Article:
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By: Dr. Lydia Gray
Horses that score 7, 8 or 9 on the 9-point Henneke Body Condition Scoring Scale are considered overweight. Carrying too much weight can lead to problems such as laminitis; more strain on feet, joints and limbs; increased stress on heart and lungs; lethargy and fatigue; and less efficient cooling. Ponies and some breeds of horses are "easy-keepers" and prone to being overweight, but this doesn’t mean they have to be.
A weight reduction program in horses includes diet, exercise and close observation. Replace all grain with a ration balancer or multi-vitamin/mineral supplement. Feed grass hay at a rate of 2% of the current body weight and gradually reduce this to 1.5%. Limit grass (pasture) and treats. Ride, lunge, drive, or handwalk rather than rely on free-choice exercise. Every two weeks, estimate and record the body condition score and weight of the horse. Weight can be estimated by a commercial weight tape or by using a weight calculator formula.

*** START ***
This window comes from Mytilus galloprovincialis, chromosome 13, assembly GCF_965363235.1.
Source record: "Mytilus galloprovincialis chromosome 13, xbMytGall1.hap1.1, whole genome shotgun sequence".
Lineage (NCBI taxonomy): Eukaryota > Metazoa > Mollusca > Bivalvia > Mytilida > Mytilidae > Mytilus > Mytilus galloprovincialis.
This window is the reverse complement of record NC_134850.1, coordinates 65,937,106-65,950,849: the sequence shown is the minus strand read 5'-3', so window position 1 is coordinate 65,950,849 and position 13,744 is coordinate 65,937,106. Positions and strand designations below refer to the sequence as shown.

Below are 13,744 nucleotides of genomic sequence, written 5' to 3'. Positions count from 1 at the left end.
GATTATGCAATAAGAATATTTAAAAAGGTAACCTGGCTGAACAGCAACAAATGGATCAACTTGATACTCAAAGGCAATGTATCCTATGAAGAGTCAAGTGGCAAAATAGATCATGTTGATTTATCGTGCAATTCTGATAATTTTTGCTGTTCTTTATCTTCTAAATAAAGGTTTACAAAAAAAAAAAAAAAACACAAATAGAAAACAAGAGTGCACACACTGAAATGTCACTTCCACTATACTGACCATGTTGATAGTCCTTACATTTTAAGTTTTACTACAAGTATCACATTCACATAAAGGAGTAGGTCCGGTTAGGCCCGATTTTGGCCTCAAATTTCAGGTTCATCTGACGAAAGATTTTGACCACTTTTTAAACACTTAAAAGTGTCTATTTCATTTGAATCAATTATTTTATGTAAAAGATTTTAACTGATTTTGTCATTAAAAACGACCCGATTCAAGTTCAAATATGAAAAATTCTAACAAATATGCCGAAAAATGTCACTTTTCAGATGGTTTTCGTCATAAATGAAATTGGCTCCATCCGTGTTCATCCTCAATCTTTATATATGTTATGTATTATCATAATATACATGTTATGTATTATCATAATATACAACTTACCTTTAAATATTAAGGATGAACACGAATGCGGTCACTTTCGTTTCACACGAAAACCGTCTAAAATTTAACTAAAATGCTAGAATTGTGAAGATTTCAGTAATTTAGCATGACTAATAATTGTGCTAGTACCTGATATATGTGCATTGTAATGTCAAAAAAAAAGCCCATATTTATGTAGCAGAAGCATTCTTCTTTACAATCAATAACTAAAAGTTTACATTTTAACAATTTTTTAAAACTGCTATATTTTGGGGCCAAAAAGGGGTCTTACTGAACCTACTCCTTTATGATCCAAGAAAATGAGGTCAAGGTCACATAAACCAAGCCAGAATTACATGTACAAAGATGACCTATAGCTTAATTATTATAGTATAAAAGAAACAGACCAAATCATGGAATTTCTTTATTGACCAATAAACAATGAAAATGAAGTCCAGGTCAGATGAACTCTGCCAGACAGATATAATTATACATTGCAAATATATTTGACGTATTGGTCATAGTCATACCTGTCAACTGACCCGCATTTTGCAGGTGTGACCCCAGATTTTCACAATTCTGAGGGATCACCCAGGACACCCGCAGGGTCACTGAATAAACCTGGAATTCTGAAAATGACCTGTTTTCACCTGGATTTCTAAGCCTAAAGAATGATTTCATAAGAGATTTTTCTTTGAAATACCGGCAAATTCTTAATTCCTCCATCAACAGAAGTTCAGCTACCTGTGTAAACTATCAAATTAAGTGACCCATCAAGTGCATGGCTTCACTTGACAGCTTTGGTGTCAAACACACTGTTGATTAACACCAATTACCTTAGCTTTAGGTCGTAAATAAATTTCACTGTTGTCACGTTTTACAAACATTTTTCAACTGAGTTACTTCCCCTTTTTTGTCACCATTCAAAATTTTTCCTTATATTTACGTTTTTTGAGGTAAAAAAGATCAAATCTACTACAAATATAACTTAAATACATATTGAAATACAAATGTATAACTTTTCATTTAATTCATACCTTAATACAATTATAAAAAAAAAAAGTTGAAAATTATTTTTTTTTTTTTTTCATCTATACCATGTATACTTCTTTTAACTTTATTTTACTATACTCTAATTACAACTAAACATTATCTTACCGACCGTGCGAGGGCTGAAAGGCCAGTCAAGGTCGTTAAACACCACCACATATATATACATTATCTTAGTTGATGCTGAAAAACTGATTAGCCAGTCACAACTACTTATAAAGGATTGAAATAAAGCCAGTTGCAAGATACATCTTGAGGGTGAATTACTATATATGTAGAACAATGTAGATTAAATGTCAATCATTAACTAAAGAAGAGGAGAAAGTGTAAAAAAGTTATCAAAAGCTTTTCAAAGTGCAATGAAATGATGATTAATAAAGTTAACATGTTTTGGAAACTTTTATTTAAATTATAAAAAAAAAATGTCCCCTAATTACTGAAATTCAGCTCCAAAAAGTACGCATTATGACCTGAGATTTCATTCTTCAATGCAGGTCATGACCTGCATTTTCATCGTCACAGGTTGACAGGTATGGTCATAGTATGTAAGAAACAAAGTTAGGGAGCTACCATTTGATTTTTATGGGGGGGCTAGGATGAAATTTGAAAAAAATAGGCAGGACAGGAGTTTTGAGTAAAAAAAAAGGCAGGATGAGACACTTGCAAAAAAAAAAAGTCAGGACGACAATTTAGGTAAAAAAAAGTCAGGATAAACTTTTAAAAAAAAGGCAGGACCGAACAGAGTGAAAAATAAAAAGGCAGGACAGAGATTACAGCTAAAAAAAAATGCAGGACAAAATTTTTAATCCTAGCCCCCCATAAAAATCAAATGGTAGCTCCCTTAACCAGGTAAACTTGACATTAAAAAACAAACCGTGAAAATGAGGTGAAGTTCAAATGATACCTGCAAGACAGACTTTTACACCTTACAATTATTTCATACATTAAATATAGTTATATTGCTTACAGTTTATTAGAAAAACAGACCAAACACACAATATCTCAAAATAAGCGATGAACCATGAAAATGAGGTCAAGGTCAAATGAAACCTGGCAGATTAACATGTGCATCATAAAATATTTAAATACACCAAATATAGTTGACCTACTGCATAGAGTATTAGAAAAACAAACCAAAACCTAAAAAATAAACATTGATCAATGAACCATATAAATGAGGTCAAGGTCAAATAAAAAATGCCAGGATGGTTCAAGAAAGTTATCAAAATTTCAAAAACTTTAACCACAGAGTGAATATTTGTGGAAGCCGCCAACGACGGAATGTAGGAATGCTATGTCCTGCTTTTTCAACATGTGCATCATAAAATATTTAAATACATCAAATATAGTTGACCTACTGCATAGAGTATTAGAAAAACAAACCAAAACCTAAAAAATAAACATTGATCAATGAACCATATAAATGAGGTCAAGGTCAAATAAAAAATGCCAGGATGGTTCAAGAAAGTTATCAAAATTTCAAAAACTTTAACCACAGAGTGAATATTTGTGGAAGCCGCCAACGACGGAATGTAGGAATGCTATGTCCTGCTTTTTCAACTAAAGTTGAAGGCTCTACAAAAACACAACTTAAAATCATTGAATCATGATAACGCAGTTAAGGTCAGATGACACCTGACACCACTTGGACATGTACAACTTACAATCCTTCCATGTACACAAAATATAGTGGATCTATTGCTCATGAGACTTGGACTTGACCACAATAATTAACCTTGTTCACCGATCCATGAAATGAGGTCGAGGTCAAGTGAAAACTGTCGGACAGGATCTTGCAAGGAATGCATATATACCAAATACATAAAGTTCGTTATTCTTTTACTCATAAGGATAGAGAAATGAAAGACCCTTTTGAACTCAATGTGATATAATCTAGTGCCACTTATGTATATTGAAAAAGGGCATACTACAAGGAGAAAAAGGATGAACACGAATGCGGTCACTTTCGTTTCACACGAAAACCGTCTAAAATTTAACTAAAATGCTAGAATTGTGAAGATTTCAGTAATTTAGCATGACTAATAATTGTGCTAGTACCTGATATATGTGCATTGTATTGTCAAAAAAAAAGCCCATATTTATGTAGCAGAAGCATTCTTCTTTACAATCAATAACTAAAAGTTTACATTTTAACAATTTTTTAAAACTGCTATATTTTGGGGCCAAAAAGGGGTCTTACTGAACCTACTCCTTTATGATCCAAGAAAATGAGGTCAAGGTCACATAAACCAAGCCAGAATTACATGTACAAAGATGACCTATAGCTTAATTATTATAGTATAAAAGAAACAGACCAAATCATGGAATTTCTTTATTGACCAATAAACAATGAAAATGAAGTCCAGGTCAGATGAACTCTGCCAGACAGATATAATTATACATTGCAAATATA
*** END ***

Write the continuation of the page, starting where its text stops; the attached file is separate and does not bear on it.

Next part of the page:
Some horses may be overweight due to Equine Metabolic Syndrome—a syndrome of obesity, insulin resistance and laminitis in middle-aged horses. Cresty-necked horses or those having trouble losing weight should be examined by a veterinarian for EMS. In addition to proper diet and exercise, the prescription medication levothyroxine sodium (Thyro-L supplements such as chromium and magnesium may help manage the condition.) and